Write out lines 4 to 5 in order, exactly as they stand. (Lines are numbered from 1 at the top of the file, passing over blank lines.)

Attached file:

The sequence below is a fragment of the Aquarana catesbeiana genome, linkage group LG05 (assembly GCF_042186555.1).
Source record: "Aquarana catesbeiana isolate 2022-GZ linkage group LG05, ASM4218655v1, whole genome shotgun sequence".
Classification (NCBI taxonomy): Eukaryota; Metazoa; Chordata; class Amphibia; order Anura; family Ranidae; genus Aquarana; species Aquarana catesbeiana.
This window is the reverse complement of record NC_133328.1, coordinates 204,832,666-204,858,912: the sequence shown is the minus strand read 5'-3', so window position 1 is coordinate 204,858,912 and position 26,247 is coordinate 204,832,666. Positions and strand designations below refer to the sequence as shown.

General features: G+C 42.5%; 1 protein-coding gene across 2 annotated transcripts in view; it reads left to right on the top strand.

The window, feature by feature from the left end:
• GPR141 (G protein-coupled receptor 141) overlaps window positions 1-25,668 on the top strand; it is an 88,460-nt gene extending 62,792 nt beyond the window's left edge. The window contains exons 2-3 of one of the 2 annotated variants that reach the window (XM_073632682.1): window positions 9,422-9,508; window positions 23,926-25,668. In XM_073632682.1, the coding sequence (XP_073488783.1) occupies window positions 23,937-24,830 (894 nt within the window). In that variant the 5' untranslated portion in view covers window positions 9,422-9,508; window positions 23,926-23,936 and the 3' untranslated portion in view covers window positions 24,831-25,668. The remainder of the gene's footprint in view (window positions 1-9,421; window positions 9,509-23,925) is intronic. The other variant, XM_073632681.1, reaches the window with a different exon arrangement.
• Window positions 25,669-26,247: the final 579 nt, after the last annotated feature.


This window is the reverse complement of record NC_133328.1, coordinates 204,832,666-204,858,912: the sequence shown is the minus strand read 5'-3', so window position 1 is coordinate 204,858,912 and position 26,247 is coordinate 204,832,666. Positions and strand designations below refer to the sequence as shown.

General features: G+C 42.5%; 1 protein-coding gene across 2 annotated transcripts in view; it reads left to right on the top strand.